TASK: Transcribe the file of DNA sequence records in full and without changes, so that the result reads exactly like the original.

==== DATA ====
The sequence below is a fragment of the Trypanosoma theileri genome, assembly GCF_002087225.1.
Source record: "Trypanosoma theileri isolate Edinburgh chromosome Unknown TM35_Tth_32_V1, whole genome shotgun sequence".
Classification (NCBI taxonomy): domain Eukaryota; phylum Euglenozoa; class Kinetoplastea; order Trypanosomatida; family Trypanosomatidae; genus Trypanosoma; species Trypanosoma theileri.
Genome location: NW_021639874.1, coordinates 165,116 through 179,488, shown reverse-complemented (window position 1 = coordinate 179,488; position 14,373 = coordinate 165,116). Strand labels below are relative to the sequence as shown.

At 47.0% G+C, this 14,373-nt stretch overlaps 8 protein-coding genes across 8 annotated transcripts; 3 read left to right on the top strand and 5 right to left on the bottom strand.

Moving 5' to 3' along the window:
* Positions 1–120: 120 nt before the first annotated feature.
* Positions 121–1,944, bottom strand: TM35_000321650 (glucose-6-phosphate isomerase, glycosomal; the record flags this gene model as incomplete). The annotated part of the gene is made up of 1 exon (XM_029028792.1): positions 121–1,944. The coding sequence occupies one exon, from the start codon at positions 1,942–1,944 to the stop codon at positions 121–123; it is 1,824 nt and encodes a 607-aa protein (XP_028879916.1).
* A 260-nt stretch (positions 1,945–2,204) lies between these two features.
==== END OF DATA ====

The sequence below is a fragment of the Trypanosoma theileri genome, assembly GCF_002087225.1.
Source record: "Trypanosoma theileri isolate Edinburgh chromosome Unknown TM35_Tth_32_V1, whole genome shotgun sequence".
Classification (NCBI taxonomy): domain Eukaryota; phylum Euglenozoa; class Kinetoplastea; order Trypanosomatida; family Trypanosomatidae; genus Trypanosoma; species Trypanosoma theileri.
Genome location: NW_021639874.1, coordinates 165,116 through 179,488, shown reverse-complemented (window position 1 = coordinate 179,488; position 14,373 = coordinate 165,116). Strand labels below are relative to the sequence as shown.

At 47.0% G+C, this 14,373-nt stretch overlaps 8 protein-coding genes across 8 annotated transcripts; 3 read left to right on the top strand and 5 right to left on the bottom strand.

Moving 5' to 3' along the window:
* Positions 1–120: 120 nt before the first annotated feature.
* Positions 121–1,944, bottom strand: TM35_000321650 (glucose-6-phosphate isomerase, glycosomal; the record flags this gene model as incomplete). The annotated part of the gene is made up of 1 exon (XM_029028792.1): positions 121–1,944. The coding sequence occupies one exon, from the start codon at positions 1,942–1,944 to the stop codon at positions 121–123; it is 1,824 nt and encodes a 607-aa protein (XP_028879916.1).
* A 260-nt stretch (positions 1,945–2,204) lies between these two features.